Choosing Viny Flooring/ installing vinyl flooring

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Choosing Vinyl


Choosing Sheet Vinyl

Most popular brands of vinyl come in 2, 3 and 4 metre wide for the domestic range and 1.83 and 2 metre wide for the commercial range.

The important thing to look for in a vinyl is its top layer, be it a wear layer or a coating of some description.

At the moment polyurethane coatings are popular among manufacturers.

The role of a good wear layer/polyurethane coating is to protect the vinyls surface and make it east to clean.

This is important for the purchaser as the last thing you need to be doing is spending all your valuable time cleaning!

Buying vinyl floor coverings really is the easy part, as with most trades, the installation of the vinyl is the tricky bit. If you are planning on installing it yourself,

be warned, it is going to test you.

I would suggest that if you have skirting boards, remove them. This will see that you have around 10mm as a buffer for your cutting in.

The big thing even before you roll your vinyl out is to make sure that the floor is super clean. This means you should of scraped or sanded the existing sub-floor (be it concrete or timber)

use a good broome and a vacume to make sure that all the dirt and dust is removed, (I even mop the floor these days, that has more to do with the glue that I use)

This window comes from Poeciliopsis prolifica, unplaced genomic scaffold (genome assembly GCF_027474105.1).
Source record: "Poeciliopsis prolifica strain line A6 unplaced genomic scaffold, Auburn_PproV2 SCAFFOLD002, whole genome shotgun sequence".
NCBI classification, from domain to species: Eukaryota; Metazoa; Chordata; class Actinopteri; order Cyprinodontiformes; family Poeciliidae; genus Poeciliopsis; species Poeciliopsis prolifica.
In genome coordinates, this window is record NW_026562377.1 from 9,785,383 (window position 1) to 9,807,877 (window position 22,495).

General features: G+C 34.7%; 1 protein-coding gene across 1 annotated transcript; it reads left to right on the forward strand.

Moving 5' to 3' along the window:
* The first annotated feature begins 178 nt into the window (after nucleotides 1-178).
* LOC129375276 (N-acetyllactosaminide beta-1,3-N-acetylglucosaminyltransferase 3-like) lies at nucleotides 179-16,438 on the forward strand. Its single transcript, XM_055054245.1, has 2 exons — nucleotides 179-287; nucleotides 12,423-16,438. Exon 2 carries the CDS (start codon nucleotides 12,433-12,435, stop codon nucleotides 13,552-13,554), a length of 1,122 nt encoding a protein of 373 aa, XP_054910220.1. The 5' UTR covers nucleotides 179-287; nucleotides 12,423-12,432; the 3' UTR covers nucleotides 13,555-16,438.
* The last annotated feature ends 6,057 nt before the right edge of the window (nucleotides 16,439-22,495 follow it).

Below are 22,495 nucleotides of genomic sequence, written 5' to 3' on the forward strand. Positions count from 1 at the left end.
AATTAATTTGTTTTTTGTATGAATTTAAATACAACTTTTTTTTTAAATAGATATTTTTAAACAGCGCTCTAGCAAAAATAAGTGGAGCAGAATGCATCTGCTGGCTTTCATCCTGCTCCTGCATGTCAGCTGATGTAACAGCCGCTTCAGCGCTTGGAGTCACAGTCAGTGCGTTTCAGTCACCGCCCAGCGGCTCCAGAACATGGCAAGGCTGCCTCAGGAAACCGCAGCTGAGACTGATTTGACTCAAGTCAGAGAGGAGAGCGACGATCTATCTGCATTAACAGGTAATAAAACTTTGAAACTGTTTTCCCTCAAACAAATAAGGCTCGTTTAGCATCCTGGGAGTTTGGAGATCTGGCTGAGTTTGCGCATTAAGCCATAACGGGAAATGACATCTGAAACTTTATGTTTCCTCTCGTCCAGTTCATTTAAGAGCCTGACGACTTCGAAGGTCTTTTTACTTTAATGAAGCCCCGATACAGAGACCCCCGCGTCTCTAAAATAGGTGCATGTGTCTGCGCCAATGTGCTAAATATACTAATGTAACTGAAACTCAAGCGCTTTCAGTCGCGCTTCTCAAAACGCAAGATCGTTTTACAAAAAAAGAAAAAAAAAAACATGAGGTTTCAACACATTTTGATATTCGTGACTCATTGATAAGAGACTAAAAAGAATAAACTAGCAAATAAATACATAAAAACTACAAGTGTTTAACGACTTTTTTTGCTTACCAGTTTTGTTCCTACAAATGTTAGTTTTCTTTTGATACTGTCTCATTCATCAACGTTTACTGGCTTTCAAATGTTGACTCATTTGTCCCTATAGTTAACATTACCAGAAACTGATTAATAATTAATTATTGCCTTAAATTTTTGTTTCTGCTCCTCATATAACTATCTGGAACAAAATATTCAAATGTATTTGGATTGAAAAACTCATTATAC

Once you have done all that you will need to make sure you have a tape measure, stanley knife, a few blades, and depending on how much you want to spend or how good your cutting in ability is, a vinyl wall trimmer.
( I carry a wall trimmer in my tool box as it makes the job very easy, and it gets the apprentices productive. If you want one email me and I will put one on ebay for you)

Having all the right tools now you're right to go.

For this example we will assume that the vinyl you purchased is going to do the job in one piece ( joining is another guide. if you are interested in a diy DVD email me and if I have enough interest I will make one and put it on ebay ) you will have to roll your vinyl out on an angle so as you can try unroll it with a minium of crinckels. Once you have it rolled out, it is best to fold the ends in towards the middle of the room, so you can move the vinyl around and get it reasonably square in  the room. Once you have the vinyl in a position you will have to square it up, a good rule of thumb here is to square it up using an outside wall ( this can vairy depending on the job) but as I have just suggested the outside wall is generally the square point. To do this you will take a reference measurement at one corner on the length of the vinyl, and then another at the other end of that same wall, you can use the grout lines on the face of the vinyl or you can use the excess vinyl that will end up being cut off as your reference. I will normally have 100mm up the wall to cut off, this just makes for a nice and simple cut in job.... if the amount you have is less then 100mm it can be tricky to cut in as there will be pressure on the vinyl that is on the floor and it will want to buckle up...